The Kávékalmár team, Gábor and Attila, passed through Amsterdam o their way to film a project with PROBAT and they took some time to visit me and try out the LONDINIUM L1-P. Together we visited John, a fellow roaster living nearby who pulled a few espressos on his Strega, then we had espressos from the Rocket at Carina's, more espressos at Screaming Beans from Charlotte and we visited Tije to have some more coffee from his La Pavoni before we checked out Tijes "Shaker Roaster 2.0". This is a short video of roasting the batch of beans that the Kávékalmár guys flew home with later in the afternoon.
(also see Daily Coffee News feature ) Tije designed and made the following structure for a tiny and cheap fluid bed roaster, to which Jan van der Weel added the Arduino parts, electronics and programming: Sketch by Tije de Jong Jan sourced a very cheap blower (€ 11) to start with, Tije developed and constructed the mechanics, Jan built together and programmed the TC4 / SSR electronics. On his blog, Jan will specify exactly how the TC4 part is combined and programmed and I will copy these details into this blog entry, just as Jan will use this video in his blog. We did a few test roasts to make sure it works at all and it does. Towards the end, the first roast tended to get a flat BT line and airflow was slightly decreased. 200g seems max load of green beans. Second roast a little more power was given to the heater. Next we will try the Background Roast driven by the PID software of Artisan. A week later, with updated software that works better to change the fan
illustration by Matthias Gerstgrasser On the mailing list for Artisan users , Matthias Gerstgrasser posted a report about his coffee roaster project, with a link to a beautifully illustrated, complete step by step guide of his work on Instructables: A while ago I posted a few messages on here regarding automation for my hot-air popcorn roaster, and was asked if I could share a writeup of what I had been doing with my setup. I know it’s been a long time, but I haven’t forgotten, just got a little sidetracked (more on that below). I have finally found time to do this over the last few weeks though, and compiled a step-by-step guide of how I modified my popcorn machine. This is now available on Instructables: https://www.instructables.com/id/Arduino-controlled-DIY-Coffee-Roaster/ Do let me know if there’s anything missing or anything that could be improved. I intend to keep updating the guide as I find ways to improve it or as new developments occur. I am also discussing b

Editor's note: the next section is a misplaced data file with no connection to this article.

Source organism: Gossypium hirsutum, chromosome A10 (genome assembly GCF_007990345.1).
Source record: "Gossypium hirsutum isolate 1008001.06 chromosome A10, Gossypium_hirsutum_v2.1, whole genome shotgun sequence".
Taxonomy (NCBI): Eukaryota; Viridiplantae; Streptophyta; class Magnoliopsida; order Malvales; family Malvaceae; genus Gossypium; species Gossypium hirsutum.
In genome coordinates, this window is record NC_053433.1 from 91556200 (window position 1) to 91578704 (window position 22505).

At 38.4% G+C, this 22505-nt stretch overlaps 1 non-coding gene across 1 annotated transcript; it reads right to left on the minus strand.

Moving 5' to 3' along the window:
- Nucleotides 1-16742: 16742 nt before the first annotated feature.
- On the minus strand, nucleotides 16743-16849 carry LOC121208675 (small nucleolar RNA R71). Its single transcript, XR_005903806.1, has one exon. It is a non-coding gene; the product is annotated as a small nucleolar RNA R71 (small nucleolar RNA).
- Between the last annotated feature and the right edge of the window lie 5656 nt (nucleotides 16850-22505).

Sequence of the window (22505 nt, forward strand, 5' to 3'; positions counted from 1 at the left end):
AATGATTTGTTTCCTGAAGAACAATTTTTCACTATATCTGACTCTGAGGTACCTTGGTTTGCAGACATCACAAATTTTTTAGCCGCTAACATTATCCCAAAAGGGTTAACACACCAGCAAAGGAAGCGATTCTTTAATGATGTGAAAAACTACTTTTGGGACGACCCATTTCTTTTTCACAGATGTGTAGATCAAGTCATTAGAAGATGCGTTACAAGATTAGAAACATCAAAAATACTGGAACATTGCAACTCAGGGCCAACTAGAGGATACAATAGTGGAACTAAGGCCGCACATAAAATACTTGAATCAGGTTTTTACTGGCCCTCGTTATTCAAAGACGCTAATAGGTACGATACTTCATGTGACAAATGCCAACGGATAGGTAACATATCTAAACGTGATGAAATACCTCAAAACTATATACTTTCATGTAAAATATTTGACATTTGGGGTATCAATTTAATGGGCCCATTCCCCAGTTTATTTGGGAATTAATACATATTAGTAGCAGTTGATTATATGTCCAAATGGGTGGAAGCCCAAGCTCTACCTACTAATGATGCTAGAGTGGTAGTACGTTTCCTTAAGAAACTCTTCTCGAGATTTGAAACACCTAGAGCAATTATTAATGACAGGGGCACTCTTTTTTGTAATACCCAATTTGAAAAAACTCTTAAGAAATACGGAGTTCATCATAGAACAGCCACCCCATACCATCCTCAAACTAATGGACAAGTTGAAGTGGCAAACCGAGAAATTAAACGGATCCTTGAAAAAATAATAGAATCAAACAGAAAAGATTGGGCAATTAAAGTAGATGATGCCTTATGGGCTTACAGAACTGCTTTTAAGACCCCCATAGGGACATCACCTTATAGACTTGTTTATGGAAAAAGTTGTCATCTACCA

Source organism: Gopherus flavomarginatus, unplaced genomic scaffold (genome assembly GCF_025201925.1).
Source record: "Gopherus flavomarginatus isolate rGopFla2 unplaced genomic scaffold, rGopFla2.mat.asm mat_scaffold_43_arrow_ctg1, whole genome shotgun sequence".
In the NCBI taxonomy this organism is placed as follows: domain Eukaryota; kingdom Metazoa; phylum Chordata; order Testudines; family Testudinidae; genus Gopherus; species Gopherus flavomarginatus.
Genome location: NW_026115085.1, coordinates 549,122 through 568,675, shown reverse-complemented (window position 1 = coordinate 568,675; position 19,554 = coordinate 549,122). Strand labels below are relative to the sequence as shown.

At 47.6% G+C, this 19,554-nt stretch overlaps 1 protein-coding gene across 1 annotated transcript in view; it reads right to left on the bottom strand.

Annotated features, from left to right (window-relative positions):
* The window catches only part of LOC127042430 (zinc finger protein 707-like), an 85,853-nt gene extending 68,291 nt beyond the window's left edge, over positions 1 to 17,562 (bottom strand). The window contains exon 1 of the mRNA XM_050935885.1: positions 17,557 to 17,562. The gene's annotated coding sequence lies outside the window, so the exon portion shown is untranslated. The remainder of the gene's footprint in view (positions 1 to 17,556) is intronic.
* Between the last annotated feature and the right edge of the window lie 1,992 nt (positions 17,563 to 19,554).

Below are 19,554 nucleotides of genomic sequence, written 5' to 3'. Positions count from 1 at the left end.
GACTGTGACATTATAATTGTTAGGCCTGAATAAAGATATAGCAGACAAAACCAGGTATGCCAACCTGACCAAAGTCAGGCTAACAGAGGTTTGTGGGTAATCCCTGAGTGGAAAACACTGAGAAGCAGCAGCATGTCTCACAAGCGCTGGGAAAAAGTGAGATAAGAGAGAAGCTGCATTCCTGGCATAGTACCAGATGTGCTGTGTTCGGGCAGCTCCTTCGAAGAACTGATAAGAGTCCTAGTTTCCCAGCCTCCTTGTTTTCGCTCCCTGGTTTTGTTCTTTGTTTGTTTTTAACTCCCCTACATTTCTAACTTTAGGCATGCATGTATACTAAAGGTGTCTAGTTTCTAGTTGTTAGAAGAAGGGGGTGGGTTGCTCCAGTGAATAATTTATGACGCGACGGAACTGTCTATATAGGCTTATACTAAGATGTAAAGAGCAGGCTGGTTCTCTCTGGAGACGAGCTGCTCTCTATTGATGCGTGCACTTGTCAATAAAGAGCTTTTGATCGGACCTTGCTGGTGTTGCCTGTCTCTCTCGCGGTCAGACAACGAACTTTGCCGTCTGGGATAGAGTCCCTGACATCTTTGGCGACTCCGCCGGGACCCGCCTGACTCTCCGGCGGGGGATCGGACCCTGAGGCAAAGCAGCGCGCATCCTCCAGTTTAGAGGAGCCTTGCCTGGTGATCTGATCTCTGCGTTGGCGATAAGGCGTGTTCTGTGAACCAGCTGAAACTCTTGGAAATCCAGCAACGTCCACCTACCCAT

(Finished project on http://kostverlorenvaart.blogspot.nl/2015/01/finished-pavoni-fuji-pxg4-pid-probe.html ) Several models of espresso machines have a PID on board these days. As far as I know, all of these are used as mere thermostats, making sure the boiler (and sometimes a second boiler) is kept at the right designated temperature, and since temperature and pressure go hand in hand inside a boiler, also the correct pressure. For a brew boiler, the temperature is most important even though the pre-infusion pressure is relevant as well in a lever machine. For a steam boiler, the pressure is most important to be able to steam that milk to a creamy froth. Still, these values, pressure and temperature , cannot be seen separately. A problem for most PID devices is that it's HOT inside an espresso machine, around 50ºC and the PIDs are mostly designed to survive in an environment of 60ºC maximum. The result is that such a PID inside often has a limited lifetime. On the curr